1. Edibles – we’re becoming ever-increasingly aware of the impact of transporting and packaging food and as a result, the grow your own food movement gains more and more traction each year. Add to that the worry that food prices may increase over the next few years and the fact that more and more people are trying a plant-based diet and growing your own food where possible seems an attractive solution.
The beauty of producing your own food means you can experiment with ingredients that are expensive to buy or are difficult/impossible to get hold of elsewhere. And on a level that to some may be sub-conscious, being at least a little bit in control of feeding yourself means taking back the reins at a time when distrust of large businesses and those in charge seems pretty high. Check out www.ronfinley.com for inspiration on how to become a rebel grower. Interest in all types of edibles is growing; vegetables, fruit, herbs and edible flowers, even if you only have space to grow indoors or on a balcony there are ways to grow at leadst some of your own produce.
2. Indoor growing - interest in houseplants soared during 2017. No self-respecting interiors lover rested easy until they’d curated a top-notch houseplant collection and posted a beautifully styled ‘shelfie’ on Instagram. This interest looks set to continue in 2018 as novice growers become confident in their abilities not to kill cheese plants and Ceropegias and graduate on to more unusual and challenging varieties.
Those already proficient people who can keep their alocasia alive and their orchids re-flowering will be looking towards new challenges such as kokedama, indoor water gardens and growing gadgetry. Over on Twitter, James Wong (twitter.com/botanygeek) and Beth Otway (twitter.com/pumpkinbeth) are both posting pics of their trials involving different styles of indoor gardening, with stunning results.
3. Blurring the Line – Moving on from the houseplant trend is the idea that we should be bringing the inside out and the outside in. It’s almost a cliché now to bemoan how disconnected we are from the natural world but it is absolutely a fact. There seem to very slow stirrings occurring which signify a backlash against a culture where everything is geared towards consuming and chasing the next exciting thing.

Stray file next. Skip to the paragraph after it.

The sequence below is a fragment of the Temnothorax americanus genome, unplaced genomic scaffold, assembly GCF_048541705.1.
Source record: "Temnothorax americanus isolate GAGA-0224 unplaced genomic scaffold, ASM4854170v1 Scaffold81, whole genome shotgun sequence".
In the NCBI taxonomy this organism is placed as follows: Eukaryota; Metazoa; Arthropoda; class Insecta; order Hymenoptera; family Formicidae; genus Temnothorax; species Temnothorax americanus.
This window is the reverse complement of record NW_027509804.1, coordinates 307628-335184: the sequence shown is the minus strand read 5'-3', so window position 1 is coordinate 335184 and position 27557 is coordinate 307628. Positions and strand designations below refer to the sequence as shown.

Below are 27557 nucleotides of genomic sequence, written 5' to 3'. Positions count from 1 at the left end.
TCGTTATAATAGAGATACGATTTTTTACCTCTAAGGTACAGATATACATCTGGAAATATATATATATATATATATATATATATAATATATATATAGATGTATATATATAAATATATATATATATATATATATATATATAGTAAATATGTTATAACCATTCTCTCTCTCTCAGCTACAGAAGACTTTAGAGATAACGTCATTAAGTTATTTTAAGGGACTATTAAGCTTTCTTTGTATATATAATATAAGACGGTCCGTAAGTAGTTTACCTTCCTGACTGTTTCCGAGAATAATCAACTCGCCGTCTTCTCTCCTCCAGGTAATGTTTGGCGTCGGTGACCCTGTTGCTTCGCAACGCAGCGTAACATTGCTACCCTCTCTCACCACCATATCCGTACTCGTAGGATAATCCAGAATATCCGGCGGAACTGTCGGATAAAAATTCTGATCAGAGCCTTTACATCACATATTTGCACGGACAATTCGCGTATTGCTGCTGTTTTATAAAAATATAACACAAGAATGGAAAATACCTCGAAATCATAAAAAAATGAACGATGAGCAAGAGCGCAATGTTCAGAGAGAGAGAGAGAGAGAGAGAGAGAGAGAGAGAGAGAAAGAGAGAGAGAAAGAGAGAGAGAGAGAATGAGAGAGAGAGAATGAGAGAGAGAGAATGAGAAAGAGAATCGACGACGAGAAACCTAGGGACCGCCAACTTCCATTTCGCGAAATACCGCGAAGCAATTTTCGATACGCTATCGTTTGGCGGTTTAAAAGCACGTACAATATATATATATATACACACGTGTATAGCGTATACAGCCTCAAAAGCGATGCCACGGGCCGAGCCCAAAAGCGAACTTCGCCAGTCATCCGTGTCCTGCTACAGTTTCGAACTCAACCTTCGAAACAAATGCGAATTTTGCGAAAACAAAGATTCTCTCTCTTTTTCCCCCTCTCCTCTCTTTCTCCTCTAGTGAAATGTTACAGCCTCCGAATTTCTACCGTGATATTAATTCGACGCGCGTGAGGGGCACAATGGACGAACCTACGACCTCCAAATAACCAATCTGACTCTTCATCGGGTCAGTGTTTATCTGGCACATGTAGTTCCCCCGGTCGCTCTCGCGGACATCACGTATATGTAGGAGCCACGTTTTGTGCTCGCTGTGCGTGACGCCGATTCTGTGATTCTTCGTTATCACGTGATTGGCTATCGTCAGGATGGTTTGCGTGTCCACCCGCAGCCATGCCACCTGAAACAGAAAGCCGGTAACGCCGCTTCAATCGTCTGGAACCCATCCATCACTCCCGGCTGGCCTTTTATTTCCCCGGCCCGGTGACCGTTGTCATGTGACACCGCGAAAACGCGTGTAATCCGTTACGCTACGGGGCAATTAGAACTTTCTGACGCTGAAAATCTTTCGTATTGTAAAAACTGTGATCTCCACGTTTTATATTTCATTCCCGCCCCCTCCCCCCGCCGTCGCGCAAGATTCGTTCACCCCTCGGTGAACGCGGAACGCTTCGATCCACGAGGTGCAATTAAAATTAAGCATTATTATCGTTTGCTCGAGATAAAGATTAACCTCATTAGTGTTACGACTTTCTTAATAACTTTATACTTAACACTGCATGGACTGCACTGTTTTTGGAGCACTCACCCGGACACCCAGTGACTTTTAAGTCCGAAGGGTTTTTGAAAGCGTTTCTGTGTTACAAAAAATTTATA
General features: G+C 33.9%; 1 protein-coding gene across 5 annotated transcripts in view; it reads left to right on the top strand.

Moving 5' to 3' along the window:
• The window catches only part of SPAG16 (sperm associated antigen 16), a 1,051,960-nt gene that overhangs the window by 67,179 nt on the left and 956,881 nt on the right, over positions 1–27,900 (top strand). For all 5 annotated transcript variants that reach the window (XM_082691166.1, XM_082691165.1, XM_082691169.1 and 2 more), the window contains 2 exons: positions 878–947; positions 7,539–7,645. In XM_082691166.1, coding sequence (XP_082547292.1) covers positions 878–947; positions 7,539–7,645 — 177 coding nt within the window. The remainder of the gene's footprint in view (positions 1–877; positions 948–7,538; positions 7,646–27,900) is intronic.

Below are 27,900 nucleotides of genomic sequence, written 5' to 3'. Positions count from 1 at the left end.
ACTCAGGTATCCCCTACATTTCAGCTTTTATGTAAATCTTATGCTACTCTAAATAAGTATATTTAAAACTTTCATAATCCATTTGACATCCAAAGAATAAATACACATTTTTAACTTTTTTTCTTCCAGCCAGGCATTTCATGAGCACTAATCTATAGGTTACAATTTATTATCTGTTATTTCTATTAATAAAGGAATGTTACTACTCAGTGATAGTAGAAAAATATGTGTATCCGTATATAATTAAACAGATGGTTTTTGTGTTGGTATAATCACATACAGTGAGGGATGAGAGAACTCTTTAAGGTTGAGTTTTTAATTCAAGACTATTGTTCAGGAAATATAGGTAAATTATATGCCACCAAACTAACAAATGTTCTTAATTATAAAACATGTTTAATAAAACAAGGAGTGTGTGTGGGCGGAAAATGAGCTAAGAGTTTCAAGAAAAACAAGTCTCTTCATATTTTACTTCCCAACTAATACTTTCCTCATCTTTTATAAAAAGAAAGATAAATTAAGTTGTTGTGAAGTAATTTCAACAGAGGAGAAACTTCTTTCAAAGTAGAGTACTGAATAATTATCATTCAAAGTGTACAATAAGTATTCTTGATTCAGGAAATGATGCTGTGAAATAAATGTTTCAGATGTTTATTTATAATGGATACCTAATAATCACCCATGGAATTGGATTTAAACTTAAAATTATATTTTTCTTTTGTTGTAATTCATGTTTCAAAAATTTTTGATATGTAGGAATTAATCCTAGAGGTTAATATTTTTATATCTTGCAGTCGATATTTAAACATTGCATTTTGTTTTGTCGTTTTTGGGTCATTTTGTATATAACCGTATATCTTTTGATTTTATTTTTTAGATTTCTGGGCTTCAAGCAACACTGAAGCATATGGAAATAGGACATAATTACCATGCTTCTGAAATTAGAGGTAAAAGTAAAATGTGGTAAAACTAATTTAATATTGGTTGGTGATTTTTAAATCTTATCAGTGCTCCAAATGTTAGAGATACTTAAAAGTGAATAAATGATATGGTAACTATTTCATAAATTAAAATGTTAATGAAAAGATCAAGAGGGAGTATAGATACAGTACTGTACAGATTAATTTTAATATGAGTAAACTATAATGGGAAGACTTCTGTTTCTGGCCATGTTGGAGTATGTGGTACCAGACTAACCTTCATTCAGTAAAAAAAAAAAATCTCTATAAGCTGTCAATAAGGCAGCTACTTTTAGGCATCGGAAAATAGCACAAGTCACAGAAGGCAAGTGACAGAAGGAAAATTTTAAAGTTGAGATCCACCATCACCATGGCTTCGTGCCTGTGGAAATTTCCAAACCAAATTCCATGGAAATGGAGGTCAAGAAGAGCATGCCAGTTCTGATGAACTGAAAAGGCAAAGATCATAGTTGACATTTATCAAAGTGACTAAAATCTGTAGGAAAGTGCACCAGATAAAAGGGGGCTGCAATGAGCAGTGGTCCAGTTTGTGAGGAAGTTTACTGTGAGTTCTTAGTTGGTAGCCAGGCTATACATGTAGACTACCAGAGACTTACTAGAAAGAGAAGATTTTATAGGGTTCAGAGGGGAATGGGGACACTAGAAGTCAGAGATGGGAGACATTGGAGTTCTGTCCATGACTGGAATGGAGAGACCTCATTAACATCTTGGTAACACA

If we all begin to slow down and appreciate the here and now a bit more, we will naturally want to ground ourselves in the world around us. The need to surround ourselves with plants indoors goes hand-in-hand with the need for us to live more outdoors. The trend for outdoor kitchens, outdoor rugs, outdoor sofas, etc. that has already been in full swing for a few years will continue unabated as we look to create living rooms outdoors.
Particularly of interest will be the threshold space where the exterior and interior meet. Those with their finger on the pulse of garden and interior design may notice that as indoor spaces become more green, there is an effort to achieve a coherence between the indoor and outdoor planting in terms of style and colour. Balconies, conservatories and the areas around bi-fold doors will all be looking to compliment the style of their outdoor brethren in 2018.
4. Learning – I was incredibly lucky that my first introduction to plants was through my grandparents and great-grandparents, so I had a direct link to the knowledge of people who were born as much as around 120 years ago. Other links back to this era of knowledge survives in the form of books but we have very much lost the ability to learn from face-to-face interactions and physical demonstrations. In order to grow plants successfully we need to learn how to do it and 2018 will be the year when horticulture finally starts catching up with the rest of the world.
We have been too reliant on TV programmes to promote knowledge at a time when the whole face of the media is changing. We need podcasters, bloggers, vloggers and youtubers to supplement traditional media platforms in disseminating knowledge and to help us all get growing. Check out podcasts like the Sod Show, On the Ledge and A Way to Garden for excellent growing advice.
And of course, don’t forget to check out the Roots and All podcast here.
5. Colour – all good things must come to an end and I’m there with Scandi and hygge and anything that’s woolly and neutral. 2018 for me is about being bold with colour both indoors and out. I’m still in love with the washed out beauty of flowers like Dahlia Café au Lait and I’ll never get over the frothy charm of Ammi majus, but I’m determined to start mixing them up with stronger colours like raspberries and browns. I can see reds making a resurgence over the next couple of years, particularly the darker, gothier shades, mustard yellows, dark greens, anything with a bit of a punch.
I may even find there’s a place for corals, but let’s not get carried away… There’s no need to eschew the pastels, it’s more that everybody’s welcome in this year’s garden. Think of arranging your flowers like a 17th Century still life and you’re there.